I also have some reservations regarding Lord Justice Laws’ proposition (3), on the ‘regional nature’ of the Convention, or its espace juridique. Taken at its highest, this proposition would entail that the Convention cannot possibly outside Europe. That is how the High Court and the House of Lords have read Bankovic in Al-Skeini, but even then only in relation to ‘jurisdiction’ by reason of control over territory, not also in relation to ‘jurisdiction’ through immediate control over a person in a foreign country. Dr Ralph Wilde has argued that this invocation of the ‘espace juridique‘ was never intended as any sort of limitation of the ECHR’s extraterritorial reach (‘The "Legal Space" or "Espace Juridique" of the European Convention on Human Rights: Is It Relevant to Extraterritorial State Action?, EHRLR 2 (2005), 115-124; ‘Triggering State Obligations Extraterritorially: The Spatial Test in Certain Human Rights Treaties’, Israel Law Review 40 (2007), 503-526), and so has yours truly (‘The ECHR in Iraq’, JICJ 6 (2008), 115-128). But then, Lord Justice Laws seems not to have applied any strict ‘espace juridique‘ limitation; if he had, the case would have been quite simple; events in Iraq could never have qualified.
What the Court of Appeal, through Laws LJ, has said is that ‘effective control’ should be so close to the typical picture of a State’s powers at home as to allow for an application of the full ‘panoply’ of Convention rights. That does not seem quite right. It is plausible that ‘effective control’ should be not unlike a State’s power in its own territory, because that degree of control establishes the subordination of the inhabitants of a territory to the State, such as to call for the application of human rights. The same is not necessarily true where a foreign State exercises so little power as to be comparable not to a local public power, but to some form of armed band. Moreover, it is in the situation of considerable control over a foreign territory that the rationalisation of the extraterritorial effect of the ECHR in Issa and Others v Turkey applies with full force: a State should not be allowed to do abroad what it may not do at home (Issa, para. 71) – and particularly not, one might add, if the facts on the ground abroad are pretty much like they are at home.
But I would doubt that the test of ‘effective control’ has anything to do with any ability to apply the ‘panoply’ of Convention rights. As far as the negative obligations resulting from the Convention are concerned, that much should be obvious: a State can decline to do something no matter where it is. Things are different where a State’s positive obligations are concerned: it is tempting to argue that ‘effective control’ only exists where a State is capable of discharging its obligations to offer protection. ‘Effective control’ would then not exist if a State’s position of power is too weak guarantee, for instance, that private actors do not create present dangers to the lives of others, and kill. But that argument is misleading: a State’s positive obligations under the Convention do not actually require the State to project any given degree of power. Positive obligations require a State to do for the protection of certain rights everything it reasonably can, but not to do specific things, such as establish a given degree of police presence. It is therefore logically impossible to be incapable of discharging a positive obligation of protection. To say that a State can’t meet its positive obligations is to say it can’t do whatever it can do – patently a contradiction in terms.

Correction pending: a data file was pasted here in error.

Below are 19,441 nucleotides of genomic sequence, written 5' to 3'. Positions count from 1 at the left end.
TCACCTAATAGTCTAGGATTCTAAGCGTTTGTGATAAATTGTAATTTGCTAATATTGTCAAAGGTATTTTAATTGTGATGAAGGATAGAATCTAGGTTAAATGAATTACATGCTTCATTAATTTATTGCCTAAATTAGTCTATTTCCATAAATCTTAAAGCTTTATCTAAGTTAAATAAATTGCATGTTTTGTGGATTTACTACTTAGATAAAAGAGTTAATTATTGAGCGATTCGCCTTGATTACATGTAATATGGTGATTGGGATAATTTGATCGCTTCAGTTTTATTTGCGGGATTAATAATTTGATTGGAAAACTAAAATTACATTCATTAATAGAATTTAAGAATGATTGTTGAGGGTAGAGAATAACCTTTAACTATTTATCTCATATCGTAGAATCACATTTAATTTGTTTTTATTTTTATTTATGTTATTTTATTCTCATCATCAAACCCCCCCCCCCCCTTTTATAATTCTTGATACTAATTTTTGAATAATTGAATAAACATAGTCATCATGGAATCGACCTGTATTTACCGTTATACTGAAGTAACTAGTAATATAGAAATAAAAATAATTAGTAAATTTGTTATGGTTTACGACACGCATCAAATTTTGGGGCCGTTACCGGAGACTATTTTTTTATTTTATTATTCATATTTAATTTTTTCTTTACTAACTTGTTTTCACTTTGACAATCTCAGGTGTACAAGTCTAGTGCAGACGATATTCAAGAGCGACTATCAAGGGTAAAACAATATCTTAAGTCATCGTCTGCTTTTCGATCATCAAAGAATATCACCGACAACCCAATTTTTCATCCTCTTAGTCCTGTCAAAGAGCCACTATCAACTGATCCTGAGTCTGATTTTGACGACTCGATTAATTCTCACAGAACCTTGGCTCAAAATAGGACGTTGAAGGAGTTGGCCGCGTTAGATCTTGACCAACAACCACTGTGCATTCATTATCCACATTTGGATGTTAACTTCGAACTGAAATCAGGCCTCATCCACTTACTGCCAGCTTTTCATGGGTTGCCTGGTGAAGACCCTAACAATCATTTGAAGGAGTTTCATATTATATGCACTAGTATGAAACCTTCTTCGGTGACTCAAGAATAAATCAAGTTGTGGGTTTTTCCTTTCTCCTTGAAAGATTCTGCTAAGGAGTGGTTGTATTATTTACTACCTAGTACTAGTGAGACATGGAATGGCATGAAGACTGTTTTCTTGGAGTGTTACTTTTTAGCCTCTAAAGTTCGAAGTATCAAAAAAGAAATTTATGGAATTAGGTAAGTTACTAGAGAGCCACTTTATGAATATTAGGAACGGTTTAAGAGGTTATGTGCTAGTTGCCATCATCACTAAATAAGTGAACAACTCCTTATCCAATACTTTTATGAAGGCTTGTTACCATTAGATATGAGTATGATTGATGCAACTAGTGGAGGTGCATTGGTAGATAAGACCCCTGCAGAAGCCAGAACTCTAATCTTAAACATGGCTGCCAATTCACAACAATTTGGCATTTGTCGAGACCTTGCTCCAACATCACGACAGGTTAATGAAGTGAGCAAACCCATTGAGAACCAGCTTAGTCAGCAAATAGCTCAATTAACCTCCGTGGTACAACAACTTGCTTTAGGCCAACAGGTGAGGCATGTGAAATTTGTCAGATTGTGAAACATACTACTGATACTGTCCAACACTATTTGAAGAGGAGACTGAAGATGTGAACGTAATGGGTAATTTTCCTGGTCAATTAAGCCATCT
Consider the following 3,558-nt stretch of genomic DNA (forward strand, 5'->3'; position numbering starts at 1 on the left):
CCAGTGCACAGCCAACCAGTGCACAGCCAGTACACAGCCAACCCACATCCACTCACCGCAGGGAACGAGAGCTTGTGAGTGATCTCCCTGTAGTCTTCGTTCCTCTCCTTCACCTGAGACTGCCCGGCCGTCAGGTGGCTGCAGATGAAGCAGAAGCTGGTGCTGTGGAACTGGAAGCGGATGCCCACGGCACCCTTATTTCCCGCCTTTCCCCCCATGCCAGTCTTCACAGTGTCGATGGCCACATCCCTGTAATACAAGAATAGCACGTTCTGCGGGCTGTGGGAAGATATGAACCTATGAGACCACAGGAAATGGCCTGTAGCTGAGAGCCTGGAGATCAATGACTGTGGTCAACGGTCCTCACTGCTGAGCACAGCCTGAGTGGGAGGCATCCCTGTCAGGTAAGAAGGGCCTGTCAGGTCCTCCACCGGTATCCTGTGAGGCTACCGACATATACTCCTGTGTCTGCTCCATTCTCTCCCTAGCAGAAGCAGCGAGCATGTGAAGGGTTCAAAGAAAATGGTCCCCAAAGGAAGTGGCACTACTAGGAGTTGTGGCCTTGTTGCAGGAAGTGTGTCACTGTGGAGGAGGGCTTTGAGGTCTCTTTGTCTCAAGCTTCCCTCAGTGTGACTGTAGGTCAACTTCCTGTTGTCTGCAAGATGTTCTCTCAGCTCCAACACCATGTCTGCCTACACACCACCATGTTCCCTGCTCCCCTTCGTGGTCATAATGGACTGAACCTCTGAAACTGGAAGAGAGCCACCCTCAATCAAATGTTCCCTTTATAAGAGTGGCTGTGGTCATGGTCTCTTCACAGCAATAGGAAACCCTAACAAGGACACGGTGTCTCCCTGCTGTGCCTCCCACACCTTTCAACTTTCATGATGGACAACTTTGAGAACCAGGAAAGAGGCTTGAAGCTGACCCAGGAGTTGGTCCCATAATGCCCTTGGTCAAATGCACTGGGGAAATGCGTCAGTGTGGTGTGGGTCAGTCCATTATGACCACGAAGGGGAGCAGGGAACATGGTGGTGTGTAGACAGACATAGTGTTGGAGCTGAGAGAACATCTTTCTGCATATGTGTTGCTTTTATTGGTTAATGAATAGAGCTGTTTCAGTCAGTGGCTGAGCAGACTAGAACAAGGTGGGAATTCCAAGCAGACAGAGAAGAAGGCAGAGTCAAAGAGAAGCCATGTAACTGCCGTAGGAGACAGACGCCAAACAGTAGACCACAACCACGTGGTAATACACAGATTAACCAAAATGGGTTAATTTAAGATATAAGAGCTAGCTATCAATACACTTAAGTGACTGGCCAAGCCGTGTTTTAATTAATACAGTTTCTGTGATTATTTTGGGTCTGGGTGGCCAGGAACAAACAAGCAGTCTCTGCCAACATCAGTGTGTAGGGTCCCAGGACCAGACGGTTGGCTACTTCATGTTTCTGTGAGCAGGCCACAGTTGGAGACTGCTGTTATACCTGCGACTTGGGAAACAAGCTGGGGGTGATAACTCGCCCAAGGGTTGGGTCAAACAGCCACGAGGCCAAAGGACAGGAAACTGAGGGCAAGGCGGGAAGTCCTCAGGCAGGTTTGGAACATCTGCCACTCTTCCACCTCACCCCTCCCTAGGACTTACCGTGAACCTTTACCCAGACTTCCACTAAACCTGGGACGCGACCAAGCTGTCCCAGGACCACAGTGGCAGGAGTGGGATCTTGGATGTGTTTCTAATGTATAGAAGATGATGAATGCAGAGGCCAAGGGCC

I would therefore suggest, as the High Court had held, that the appellants were very much under the jurisdiction of the UK. The UK was able to either transfer them to the Iraqis, or to keep them. It therefore had power over the two persons – which is enough.
The Court of Appeal further held, although only as a kind of make-weight argument, that the obligation not to extradite or transfer could only apply if the UK was within its rights under other international law in refusing such transfer. On this point, the Court of Appeal, like the High Court before it, considered itself bound by its own earlier case of R (B.) v Secretary of State for Foreign and Commonwealth Affairs. I have already criticised that case in my post on the High Court’s judgment, so I don’t propose to repeat myself ad nauseam now. Yet a few odd things might be noted about the treatment of the issue in the Court of Appeal:
First, Lord Justice Laws felt able to deal with the point very briefly because, he said, he agreed with the High Court on this point. So, in a sense, he did. But the High Court had only decided the issue in the way that Lord Justice Laws did now because it was bound to do so. Beyond recognising that fact, the High Court addressed some criticism to the case binding upon them, but today’s judgment entirely neglects to mention any part of that.
Second, unlike the High Court, the Court of Appeal cites R (Al-Jedda) v Secretary of State for Defence as a case in which the ECHR played second fiddle to other international law. But as the High Court correctly noted (para. 91 of its judgment), that was only because of the very special rule of Article 103 of the UN Charter. There has been no suggestion in Al-Jedda that the European Convention might, of its own accord, apply only subject to other international law.